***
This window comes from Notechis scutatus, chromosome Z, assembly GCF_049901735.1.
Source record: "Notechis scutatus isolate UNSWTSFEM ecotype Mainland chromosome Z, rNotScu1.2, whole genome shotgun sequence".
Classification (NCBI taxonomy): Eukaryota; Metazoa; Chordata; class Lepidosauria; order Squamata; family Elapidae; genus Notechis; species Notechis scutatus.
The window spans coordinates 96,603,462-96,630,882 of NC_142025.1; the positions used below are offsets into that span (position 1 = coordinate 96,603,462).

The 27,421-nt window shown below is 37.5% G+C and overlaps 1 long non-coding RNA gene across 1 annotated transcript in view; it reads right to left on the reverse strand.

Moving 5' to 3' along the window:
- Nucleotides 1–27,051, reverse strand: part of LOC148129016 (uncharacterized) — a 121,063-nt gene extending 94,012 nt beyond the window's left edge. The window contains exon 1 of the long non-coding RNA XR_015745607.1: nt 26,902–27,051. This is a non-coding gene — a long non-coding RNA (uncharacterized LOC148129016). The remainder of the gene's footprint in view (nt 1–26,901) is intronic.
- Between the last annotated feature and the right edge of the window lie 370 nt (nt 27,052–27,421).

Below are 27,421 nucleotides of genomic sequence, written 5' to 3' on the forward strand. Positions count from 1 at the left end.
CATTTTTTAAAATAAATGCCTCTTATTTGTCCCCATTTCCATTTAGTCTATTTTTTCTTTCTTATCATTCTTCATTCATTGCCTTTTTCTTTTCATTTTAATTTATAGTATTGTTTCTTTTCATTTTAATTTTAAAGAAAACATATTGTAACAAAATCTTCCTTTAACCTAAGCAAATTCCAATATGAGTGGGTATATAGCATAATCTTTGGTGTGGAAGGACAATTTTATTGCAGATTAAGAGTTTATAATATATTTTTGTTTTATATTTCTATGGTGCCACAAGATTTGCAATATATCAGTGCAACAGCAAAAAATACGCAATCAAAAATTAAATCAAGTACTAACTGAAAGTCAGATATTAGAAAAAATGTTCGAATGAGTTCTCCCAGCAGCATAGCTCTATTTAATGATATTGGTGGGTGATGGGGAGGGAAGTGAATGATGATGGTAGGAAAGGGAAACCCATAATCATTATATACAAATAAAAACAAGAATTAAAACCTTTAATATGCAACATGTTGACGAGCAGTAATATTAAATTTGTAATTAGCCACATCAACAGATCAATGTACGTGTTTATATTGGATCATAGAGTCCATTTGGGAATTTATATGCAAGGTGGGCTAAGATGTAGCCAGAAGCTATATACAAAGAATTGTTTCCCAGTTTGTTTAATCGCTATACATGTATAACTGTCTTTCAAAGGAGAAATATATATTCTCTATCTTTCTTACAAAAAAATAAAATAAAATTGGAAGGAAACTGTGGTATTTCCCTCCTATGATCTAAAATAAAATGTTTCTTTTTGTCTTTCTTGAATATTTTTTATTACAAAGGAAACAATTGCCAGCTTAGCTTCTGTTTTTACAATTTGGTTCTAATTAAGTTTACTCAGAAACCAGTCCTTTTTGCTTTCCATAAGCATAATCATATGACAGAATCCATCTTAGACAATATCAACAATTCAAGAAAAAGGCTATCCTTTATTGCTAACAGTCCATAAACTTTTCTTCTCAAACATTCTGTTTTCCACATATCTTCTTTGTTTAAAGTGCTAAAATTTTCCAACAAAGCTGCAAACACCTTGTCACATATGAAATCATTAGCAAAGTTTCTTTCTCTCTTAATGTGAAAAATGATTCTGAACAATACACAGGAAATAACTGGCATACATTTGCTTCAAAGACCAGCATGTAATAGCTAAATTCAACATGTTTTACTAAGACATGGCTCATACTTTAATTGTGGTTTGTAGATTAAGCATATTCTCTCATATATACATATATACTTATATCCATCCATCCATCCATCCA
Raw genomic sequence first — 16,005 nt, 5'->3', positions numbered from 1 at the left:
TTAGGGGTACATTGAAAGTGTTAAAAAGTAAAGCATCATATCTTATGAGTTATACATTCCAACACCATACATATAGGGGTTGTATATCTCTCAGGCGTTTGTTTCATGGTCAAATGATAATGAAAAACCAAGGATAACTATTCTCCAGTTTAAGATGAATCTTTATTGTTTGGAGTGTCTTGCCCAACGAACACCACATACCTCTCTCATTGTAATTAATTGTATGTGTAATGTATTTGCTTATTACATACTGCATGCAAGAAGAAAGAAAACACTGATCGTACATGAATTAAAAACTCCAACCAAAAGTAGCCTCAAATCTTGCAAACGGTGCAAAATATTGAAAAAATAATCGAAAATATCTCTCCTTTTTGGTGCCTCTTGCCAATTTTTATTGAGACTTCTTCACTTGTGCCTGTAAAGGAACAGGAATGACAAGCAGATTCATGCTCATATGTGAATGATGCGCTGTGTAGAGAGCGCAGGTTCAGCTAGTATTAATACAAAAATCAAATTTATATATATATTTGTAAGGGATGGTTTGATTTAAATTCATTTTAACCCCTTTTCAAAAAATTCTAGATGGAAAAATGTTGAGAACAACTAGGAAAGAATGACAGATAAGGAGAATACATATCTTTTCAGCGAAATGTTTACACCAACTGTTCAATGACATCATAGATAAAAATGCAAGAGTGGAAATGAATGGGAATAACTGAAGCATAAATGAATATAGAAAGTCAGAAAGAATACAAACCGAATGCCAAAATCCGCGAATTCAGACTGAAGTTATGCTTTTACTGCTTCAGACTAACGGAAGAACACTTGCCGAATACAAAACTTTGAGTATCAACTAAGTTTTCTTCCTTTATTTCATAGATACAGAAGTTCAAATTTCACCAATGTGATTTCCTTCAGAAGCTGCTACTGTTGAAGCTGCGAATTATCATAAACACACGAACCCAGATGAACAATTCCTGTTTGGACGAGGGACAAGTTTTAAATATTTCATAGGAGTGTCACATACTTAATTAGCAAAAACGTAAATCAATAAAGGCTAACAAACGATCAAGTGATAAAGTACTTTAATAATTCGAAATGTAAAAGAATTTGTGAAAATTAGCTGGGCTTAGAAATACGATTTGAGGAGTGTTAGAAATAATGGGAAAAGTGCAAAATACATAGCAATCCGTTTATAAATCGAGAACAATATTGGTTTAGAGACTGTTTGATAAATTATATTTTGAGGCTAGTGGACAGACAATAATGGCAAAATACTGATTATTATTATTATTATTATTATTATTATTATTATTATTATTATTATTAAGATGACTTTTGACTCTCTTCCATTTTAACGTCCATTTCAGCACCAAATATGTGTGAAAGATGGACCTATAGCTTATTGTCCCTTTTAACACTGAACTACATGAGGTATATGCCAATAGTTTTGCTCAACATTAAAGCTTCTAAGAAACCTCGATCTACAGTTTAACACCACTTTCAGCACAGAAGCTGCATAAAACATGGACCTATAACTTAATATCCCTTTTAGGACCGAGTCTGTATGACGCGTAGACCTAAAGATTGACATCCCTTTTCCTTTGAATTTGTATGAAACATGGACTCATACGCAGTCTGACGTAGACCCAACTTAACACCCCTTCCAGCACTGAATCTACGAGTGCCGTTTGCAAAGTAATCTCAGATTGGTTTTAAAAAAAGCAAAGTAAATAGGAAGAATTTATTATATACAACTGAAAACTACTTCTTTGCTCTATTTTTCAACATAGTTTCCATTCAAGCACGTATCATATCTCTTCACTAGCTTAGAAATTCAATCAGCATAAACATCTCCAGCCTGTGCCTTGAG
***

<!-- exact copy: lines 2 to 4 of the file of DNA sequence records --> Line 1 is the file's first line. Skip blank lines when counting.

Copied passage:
Source record: "Notechis scutatus isolate UNSWTSFEM ecotype Mainland chromosome Z, rNotScu1.2, whole genome shotgun sequence".
Classification (NCBI taxonomy): Eukaryota; Metazoa; Chordata; class Lepidosauria; order Squamata; family Elapidae; genus Notechis; species Notechis scutatus.
The window spans coordinates 96,603,462-96,630,882 of NC_142025.1; the positions used below are offsets into that span (position 1 = coordinate 96,603,462).